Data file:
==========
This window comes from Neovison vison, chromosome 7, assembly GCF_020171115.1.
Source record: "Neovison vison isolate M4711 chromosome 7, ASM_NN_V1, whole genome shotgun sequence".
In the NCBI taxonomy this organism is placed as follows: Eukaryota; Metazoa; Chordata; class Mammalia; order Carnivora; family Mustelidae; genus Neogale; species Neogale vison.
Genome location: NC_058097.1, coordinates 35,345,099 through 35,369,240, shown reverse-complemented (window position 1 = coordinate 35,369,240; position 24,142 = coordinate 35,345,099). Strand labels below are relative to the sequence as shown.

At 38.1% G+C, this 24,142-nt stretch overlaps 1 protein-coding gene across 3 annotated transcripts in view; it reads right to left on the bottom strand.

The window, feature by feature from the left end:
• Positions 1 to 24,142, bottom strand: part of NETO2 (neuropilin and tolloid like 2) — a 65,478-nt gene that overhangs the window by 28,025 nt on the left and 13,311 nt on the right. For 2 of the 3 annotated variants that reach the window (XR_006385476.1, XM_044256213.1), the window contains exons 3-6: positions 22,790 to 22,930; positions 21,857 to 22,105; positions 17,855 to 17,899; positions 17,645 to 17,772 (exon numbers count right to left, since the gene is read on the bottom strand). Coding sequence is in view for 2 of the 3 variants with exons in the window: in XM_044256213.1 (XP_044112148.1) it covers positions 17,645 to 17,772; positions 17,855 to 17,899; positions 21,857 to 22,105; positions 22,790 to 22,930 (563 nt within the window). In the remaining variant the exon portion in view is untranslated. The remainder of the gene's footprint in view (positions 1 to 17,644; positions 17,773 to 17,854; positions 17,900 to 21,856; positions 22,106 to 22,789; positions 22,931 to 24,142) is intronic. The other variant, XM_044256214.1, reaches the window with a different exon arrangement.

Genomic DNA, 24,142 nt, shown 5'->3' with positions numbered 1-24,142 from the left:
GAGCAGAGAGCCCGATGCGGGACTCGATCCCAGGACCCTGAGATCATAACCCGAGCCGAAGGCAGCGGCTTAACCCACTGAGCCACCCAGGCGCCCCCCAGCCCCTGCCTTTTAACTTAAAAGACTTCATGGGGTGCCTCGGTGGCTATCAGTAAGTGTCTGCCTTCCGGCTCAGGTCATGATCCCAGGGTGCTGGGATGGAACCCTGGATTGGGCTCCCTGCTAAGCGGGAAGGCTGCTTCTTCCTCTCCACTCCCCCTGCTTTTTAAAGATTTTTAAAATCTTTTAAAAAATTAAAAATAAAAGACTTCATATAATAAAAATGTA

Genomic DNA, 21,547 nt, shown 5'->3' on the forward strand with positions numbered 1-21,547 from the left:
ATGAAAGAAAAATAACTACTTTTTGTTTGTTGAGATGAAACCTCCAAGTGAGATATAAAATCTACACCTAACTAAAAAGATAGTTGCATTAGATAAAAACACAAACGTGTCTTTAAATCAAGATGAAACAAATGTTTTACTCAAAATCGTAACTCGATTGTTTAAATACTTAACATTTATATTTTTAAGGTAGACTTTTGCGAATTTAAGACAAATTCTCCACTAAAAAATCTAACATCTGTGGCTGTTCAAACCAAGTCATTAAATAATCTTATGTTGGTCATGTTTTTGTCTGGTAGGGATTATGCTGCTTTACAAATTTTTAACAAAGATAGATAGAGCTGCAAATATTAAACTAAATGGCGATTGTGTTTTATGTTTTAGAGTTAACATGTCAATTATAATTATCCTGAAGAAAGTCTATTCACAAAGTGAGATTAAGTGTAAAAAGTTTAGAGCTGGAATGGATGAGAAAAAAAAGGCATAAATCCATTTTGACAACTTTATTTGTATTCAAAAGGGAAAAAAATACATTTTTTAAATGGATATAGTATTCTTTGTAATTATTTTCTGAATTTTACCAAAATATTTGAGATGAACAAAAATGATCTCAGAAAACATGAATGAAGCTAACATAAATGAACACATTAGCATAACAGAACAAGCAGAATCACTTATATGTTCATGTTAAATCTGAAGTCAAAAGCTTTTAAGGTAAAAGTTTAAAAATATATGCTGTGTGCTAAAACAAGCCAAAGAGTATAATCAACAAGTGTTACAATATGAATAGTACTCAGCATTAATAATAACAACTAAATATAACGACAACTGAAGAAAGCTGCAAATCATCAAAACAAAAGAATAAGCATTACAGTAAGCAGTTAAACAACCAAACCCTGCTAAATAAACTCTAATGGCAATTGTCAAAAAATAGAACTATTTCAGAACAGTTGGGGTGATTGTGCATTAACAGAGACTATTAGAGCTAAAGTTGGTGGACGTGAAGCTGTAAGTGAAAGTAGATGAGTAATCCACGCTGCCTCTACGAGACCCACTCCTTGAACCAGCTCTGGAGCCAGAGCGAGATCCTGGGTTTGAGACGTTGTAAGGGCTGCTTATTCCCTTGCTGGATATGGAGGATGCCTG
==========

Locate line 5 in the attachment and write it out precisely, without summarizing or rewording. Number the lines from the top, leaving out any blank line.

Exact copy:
At 38.1% G+C, this 24,142-nt stretch overlaps 1 protein-coding gene across 3 annotated transcripts in view; it reads right to left on the bottom strand.